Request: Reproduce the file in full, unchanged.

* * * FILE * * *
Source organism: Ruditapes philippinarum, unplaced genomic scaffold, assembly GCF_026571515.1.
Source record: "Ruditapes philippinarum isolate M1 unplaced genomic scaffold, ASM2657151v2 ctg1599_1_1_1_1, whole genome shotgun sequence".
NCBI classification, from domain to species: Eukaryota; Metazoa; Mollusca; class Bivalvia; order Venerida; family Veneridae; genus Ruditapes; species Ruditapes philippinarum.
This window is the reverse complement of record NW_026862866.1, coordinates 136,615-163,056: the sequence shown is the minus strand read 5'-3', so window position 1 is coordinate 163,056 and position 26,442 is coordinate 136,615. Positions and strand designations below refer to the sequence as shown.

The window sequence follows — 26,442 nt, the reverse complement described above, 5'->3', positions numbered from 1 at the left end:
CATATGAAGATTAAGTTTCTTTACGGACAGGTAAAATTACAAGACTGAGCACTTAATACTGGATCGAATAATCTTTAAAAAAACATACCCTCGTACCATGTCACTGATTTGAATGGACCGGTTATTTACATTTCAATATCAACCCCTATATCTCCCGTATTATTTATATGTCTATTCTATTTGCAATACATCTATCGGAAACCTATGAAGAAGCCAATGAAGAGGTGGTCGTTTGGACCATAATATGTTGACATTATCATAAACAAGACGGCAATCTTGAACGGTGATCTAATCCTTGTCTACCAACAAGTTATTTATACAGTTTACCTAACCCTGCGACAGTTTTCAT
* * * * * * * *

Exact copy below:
Source organism: Ruditapes philippinarum, unplaced genomic scaffold, assembly GCF_026571515.1.
Source record: "Ruditapes philippinarum isolate M1 unplaced genomic scaffold, ASM2657151v2 ctg1599_1_1_1_1, whole genome shotgun sequence".
NCBI classification, from domain to species: Eukaryota; Metazoa; Mollusca; class Bivalvia; order Venerida; family Veneridae; genus Ruditapes; species Ruditapes philippinarum.
This window is the reverse complement of record NW_026862866.1, coordinates 136,615-163,056: the sequence shown is the minus strand read 5'-3', so window position 1 is coordinate 163,056 and position 26,442 is coordinate 136,615. Positions and strand designations below refer to the sequence as shown.

The window sequence follows — 26,442 nt, the reverse complement described above, 5'->3', positions numbered from 1 at the left end:
CATATGAAGATTAAGTTTCTTTACGGACAGGTAAAATTACAAGACTGAGCACTTAATACTGGATCGAATAATCTTTAAAAAAACATACCCTCGTACCATGTCACTGATTTGAATGGACCGGTTATTTACATTTCAATATCAACCCCTATATCTCCCGTATTATTTATATGTCTATTCTATTTGCAATACATCTATCGGAAACCTATGAAGAAGCCAATGAAGAGGTGGTCGTTTGGACCATAATATGTTGACATTATCATAAACAAGACGGCAATCTTGAACGGTGATCTAATCCTTGTCTACCAACAAGTTATTTATACAGTTTACCTAACCCTGCGACAGTTTTCAT